Televangelism, Pakistani style

Every year televangelists cash in on the fervent religiosity that grips Pakistanis in this holier-than-thou month.

A A Sheikh September 07, 2010

It’s the same every year. Cashing in on — and stoking — the fervent religiosity that fleetingly grips most Pakistanis in this holier-than-thou month, media networks have rolled out ostentatious “religious” shows that invariably draw large audiences, high ratings and a substantial advertising windfall. Religion is suddenly chic. It’s just another commodity to sell. In the scramble to bag the greatest viewership and its attendant proceeds, networks resort to all the modern gimmickry at their disposal: live calls, SMSs, contests winning you Umrah tickets, gaudy sets decked with gilded arabesques, various product tie-ins and spinoffs and, of course, seasoned hosts-cum-proselytisers who glibly wax lyrical, poetic and even musical about the faith, taking televangelism to new heights.

We all know one such personage. One hoped his recent spat with the major network that made him the demagogic legend he claims to be would result in his proverbial good riddance. But no, he’s back on another channel, equally feted and sponsored. His current show, like the one before, doubles as a vehicle to promote his own brand-named CDs, videos, books and extravagant designer wear, the latter garishly displayed on his own person in each episode. Yes, in the process he fields genuine religious queries from callers and SMS-ers and elicits answers from apparently authentic religious scholars, but that seems increasingly beside the point. Given his dubious background (the self-proclaimed “doctor” is a med school dropout and holds a reputedly spurious degree) and past controversies (handpicked by the former president as a state minister but subsequently dumped by his own party; his infamous endorsement, on live TV, of the edict of murdering members of a minority group; his fomenting sectarian tensions by allegedly ridiculing one sect’s revered figures), it would have been better if he’d no longer been allowed to inflict himself on people’s sensitivities. Alas, no such luck. The networks’ profiteering instincts and kowtows to populism override rationality.

His replacement in his previous network is quite a character in his own right. His official website describes him as a “heart throb (sic) of millions of people. Glittering face of Pakistan, has a fan frenzy appearance (sic)” whose admirers “not cynically or ironically but with fervent and zealous love, refer to him as a Super King (sic)”. A two-bit actor, a one-time radio jockey, and lately the flamboyant host of a decidedly secular — and often vulgar and lowbrow — late night TV show, the man now lectures us on Islamic values. Wearing heavy makeup and embroidered silk couture. Please, give our sensibilities a break! His cohort in the same network is a born-again Islamist, a former pop star-turned-expensive fashion label, who regales us with smug pronouncements on our lifestyles and exhorts the nation to repent for its immense sins or face more floods and/or eternal damnation. Once a successful vocalist, he no longer believes that music is food for the soul, yet sings melodious, musically-endowed naats in each show.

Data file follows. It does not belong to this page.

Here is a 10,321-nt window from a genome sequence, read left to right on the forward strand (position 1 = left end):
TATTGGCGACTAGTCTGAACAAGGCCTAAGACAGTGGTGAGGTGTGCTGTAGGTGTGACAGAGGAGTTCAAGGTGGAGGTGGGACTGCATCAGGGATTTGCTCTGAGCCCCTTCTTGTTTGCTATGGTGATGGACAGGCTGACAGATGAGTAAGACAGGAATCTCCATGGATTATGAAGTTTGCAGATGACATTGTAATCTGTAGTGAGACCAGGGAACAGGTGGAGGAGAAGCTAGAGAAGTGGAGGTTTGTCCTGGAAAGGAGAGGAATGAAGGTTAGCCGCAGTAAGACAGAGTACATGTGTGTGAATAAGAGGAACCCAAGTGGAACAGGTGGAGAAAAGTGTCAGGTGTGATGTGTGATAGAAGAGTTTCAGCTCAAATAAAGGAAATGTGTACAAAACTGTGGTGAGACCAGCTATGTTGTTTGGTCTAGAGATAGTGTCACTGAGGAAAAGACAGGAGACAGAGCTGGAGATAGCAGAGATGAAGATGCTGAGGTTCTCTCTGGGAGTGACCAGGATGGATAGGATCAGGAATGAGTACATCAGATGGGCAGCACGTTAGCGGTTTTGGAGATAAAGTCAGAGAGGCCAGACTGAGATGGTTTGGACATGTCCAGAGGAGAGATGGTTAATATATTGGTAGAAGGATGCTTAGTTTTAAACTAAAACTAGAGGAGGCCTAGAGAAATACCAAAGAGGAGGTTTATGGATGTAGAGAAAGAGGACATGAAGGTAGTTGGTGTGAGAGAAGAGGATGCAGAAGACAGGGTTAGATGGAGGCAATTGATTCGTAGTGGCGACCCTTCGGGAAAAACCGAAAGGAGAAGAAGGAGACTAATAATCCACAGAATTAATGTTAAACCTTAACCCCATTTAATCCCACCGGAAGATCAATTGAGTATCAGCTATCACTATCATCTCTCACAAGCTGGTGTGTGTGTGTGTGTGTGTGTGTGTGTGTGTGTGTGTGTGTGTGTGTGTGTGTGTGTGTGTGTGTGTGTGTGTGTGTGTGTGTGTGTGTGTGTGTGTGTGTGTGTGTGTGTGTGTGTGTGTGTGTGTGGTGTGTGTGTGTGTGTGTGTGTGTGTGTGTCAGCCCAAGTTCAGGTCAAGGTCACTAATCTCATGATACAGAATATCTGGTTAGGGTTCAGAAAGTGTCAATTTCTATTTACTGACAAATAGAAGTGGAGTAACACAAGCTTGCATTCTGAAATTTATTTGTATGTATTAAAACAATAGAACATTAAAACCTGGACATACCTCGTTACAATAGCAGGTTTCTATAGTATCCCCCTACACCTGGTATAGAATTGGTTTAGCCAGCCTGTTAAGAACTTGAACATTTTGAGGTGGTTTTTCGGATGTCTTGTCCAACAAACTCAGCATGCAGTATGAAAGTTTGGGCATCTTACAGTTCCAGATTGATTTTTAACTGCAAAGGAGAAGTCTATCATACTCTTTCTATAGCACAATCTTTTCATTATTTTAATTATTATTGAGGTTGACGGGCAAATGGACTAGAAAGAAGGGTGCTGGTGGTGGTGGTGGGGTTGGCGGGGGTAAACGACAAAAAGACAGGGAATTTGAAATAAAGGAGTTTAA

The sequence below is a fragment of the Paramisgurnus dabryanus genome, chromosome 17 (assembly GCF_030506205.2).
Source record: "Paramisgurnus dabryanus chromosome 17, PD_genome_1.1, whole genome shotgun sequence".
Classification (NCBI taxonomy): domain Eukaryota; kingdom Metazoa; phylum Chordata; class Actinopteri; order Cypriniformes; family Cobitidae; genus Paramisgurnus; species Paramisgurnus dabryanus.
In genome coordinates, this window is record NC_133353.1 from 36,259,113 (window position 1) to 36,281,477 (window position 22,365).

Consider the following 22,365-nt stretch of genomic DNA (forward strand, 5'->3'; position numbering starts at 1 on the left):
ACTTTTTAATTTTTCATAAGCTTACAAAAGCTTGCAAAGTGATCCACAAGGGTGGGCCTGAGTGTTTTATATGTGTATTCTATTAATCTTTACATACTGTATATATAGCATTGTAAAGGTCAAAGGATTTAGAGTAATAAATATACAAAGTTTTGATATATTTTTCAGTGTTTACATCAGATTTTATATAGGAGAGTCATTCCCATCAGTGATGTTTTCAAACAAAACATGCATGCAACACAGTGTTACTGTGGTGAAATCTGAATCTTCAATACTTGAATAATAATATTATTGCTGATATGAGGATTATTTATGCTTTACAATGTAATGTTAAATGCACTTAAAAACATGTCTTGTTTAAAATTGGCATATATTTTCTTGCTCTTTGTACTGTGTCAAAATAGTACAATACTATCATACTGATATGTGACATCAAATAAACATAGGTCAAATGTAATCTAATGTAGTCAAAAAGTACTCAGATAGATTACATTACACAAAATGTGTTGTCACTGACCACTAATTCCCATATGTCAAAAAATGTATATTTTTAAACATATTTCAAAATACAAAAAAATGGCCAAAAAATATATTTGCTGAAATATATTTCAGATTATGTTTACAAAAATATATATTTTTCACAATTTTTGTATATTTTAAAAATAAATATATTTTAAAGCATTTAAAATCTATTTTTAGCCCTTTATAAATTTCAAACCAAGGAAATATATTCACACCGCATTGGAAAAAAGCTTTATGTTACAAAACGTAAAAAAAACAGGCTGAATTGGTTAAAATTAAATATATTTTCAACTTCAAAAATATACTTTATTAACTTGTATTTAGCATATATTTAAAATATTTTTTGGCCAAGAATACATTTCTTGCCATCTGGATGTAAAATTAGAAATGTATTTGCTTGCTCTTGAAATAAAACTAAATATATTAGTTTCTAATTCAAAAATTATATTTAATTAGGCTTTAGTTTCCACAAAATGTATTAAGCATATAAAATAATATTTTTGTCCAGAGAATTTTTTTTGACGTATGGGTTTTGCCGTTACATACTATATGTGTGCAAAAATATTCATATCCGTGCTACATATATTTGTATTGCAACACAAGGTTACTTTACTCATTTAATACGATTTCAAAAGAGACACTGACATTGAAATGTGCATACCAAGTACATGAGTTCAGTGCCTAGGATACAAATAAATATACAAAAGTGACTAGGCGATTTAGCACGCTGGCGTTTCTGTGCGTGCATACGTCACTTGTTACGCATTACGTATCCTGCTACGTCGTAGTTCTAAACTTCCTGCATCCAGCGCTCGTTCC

I’m not against religious broadcasts per se — in moderation. I remember a TV show presented by a soft-spoken, moderate and respected religious scholar, one Dr Ghulam Murtaza, who was later deplorably gunned down — a hapless victim of the kind of brutal sectarian bigotry that has since become rife. He was able to convey the basics of Islam without resorting to any of the razzmatazz of today’s shows. No, he didn’t endorse multinationals selling potato chips or cooking oil, nor did he croon commercially-viable naats or brandish any bigotry and condescendence while explaining the religion to his viewers. But he got his message across.

His show was about religion. What we have today is exploitation of sentiments and rabid commercialism. It’s televangelism, Pakistani style.

Published in The Express Tribune, September 8th, 2010.

Correction: September 8, 2010

The photo of A A Sheikh has been removed upon the writer's request.


prasad | 12 years ago | Reply Religious channels are hugely popular across the subcontinent. We have swamis of all hues and dubious backgrounds crowding our channels as well. But thankfully on the regular evening talk shows you are exposed to a wide variety of opinion. And as long as the religious leaders stick to the scriptures, I dont see the harm in my aunt watching the shows with devotion that is slightly unnerving. The danger is when we begin to see the rise in fascism - a sense that my religion is superior to yours. Or worse - my religion is under attack - everyone loves a persecution complex. What we need is to balance these shows with a healthy dose of atheists and secularists on the evening talk shows willing to discuss every issue however sensitive not from a conspiracy point of view but from a rational humanistic point of view.
Tilsim | 12 years ago | Reply @ Gulkhaiz "There is nothing to get excited about the televangelism." "If they are good they will exist otherwise they will fade . Just relax" Yes, if you are sitting on a park bench on Boston Common. Unfortunately in Pakistan the televangalists mentioned in this article such as AL are reinforcing the already prevalent negative attitudes in society. This is then leading to a paranoid world view and confusion in society about the nature of Islam. It has consequences like the demonisation of religious minorities and their subsequent murders in mosques, processions, their places of work and in their homes. We must not just sit and 'relax'. We must deeply think about what's going on and then act to prevent this slide into the abyss.
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